Support your vaginal flora and maintain a healthy pH balance through proper vaginal hygiene practices (including regularly changing sanitary products and using natural soothing agents) and avoiding synthetic underwear when possible.
How To Alleviate Vaginal Itchiness
Now that we’ve outlined some of the main causes of vaginal itchiness, let’s take a more in-depth look at some of the remedies mentioned above to alleviate itchiness.
Using natural soothing agents, such as jojoba, coconut oil, and aloe vera, might help soothe and lubricate the genital area. Even vitamin E suppositories can stimulate the vaginal mucosa that lubricate the vagina. How do hormonal changes specifically influence vaginal health you ask? Significantly.
Proper vaginal hygiene practices for external vaginal cleansing is just plain good hygiene according to Dr. Navya Mysore, a primary care provider and LOLA medical expert. The vulva accrues sweat and oil production from our skin glands and if not washed, it can lead to skin infections and irritation. Remember, incorrect cleansing can exacerbate itching. You do not need to clean the inside of your vagina. When you do that, you remove the good bacteria that lives in the vagina, which could trigger bacteria and fungal infections, like bacterial vaginosis and yeast infections. So if you’re constantly asking yourself, “Why do I keep getting yeast infections before my period?,” task yourself with evaluating how you’re cleaning your vagina.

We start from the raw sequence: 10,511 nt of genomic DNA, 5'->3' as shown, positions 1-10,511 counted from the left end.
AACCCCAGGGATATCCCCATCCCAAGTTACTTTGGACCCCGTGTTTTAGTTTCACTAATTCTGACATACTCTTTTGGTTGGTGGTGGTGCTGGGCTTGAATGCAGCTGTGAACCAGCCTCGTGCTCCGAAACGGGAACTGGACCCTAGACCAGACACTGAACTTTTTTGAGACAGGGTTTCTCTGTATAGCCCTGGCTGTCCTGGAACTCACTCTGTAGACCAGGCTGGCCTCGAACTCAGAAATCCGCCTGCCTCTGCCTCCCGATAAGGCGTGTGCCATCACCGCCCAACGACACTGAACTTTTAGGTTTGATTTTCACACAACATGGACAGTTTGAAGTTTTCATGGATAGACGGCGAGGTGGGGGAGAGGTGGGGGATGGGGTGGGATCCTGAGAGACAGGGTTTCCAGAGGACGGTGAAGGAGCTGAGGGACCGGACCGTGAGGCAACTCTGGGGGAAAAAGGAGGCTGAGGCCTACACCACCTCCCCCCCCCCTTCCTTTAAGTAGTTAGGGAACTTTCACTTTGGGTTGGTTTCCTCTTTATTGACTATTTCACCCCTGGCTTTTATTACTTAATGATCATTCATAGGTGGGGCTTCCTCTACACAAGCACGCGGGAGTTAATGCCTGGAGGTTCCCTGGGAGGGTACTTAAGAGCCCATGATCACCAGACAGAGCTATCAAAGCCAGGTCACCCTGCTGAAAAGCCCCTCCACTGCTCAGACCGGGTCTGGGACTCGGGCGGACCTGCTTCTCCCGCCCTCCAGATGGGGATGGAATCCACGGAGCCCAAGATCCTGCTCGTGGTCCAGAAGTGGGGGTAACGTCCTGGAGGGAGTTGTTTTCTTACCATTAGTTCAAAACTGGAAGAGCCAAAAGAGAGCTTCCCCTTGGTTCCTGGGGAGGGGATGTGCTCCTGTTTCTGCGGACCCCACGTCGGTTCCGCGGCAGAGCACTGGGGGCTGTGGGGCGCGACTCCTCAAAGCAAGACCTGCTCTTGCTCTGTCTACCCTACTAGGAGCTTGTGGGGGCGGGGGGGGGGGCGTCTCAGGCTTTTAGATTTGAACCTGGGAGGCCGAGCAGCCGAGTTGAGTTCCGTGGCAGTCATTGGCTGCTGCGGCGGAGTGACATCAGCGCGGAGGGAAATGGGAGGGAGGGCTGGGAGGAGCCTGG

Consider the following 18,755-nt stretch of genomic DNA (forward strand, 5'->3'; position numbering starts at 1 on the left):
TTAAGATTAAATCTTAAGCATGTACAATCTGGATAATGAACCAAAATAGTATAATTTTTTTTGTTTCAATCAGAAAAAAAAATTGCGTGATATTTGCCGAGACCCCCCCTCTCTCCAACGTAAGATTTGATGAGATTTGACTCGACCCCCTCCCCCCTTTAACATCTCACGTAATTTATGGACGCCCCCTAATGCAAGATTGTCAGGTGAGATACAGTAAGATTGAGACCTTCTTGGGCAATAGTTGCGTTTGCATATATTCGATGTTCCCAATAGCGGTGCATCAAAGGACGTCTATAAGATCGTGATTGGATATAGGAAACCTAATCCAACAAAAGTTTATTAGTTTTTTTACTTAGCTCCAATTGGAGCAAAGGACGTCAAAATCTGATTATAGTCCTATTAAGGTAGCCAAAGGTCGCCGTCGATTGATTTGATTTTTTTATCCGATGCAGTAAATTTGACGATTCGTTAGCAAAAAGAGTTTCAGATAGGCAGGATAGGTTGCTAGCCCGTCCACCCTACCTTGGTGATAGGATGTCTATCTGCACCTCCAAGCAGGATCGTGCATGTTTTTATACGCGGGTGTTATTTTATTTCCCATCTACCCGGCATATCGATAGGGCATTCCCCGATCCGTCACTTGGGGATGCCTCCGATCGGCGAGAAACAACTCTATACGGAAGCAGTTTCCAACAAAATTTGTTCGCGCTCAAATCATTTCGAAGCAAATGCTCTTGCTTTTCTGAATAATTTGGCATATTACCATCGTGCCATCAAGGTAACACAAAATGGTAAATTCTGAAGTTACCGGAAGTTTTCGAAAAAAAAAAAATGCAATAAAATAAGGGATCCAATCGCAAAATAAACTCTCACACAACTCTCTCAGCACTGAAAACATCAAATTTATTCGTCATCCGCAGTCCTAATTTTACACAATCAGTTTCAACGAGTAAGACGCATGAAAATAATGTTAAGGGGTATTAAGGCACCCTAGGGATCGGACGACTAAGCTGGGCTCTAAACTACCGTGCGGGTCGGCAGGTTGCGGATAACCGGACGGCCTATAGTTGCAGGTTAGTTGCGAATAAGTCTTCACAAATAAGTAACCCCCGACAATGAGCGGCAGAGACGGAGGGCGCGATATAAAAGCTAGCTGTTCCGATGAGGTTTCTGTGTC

Consider LOLA’s vaginal care products to help alleviate discomfort and prevent vaginal itchiness. Our Daily Cleansing Wash is made with clean ingredients, featuring grapefruit, lavender, and aloe leaf. Our Cleansing Wipes are made with 100% bamboo viscose, water, gluconic acid, sodium benzoate, Lonicera Japonica (Honeysuckle) Flower Extract, Lonicera Caprifolium (Honeysuckle) Flower Extract, and lactic acid.
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Regularly changing sanitary products is part of having good menstrual health and hygiene practices and can prevent infections and odors, and help you stay comfortable during your period. You should “change sanitary pads every few hours, no matter how light the flow. Change them more frequently if your period is heavy. Change tampons every 4 to 8 hours. Do not wear a single tampon for more than 8 hours at a time.”, according to the CDC.
Lastly, avoiding synthetic underwear may not seem like a big deal, but wearing synthetic underwear for long periods of time can lead to yeast infections, urinary tract infection (UTI), and vaginal infections according to Dr. Nupur Gupta, OBGYN Director at Fortis Memorial Research Institute. We’re not saying you should say no to synthetic fabric forever, but, if you’re starting your day in synthetic underwear, try to get into breathable cotton underwear as soon as possible. You can alternate fabrics on different days as well if this better suits your lifestyle.
Risks and Being Proactive
The big question on everyone’s mind: ”Are there any long-term risks if itchiness is not properly addressed?” Generally speaking, risk levels range based on the potential causes of vaginal itching, from benign irritants to more serious health conditions. In many cases, the causes are minor, and can be solved through simple solutions. However, it is not recommended to self-diagnose vaginal conditions since the symptoms of minor problems can look or feel similar to the symptoms of more dangerous ones. Stay on top of your symptoms, talk to your doctor, and discover a world of comfort with LOLA's vaginal care products.
This content should not be used as a substitute for medical advice from your doctor or other qualified clinician.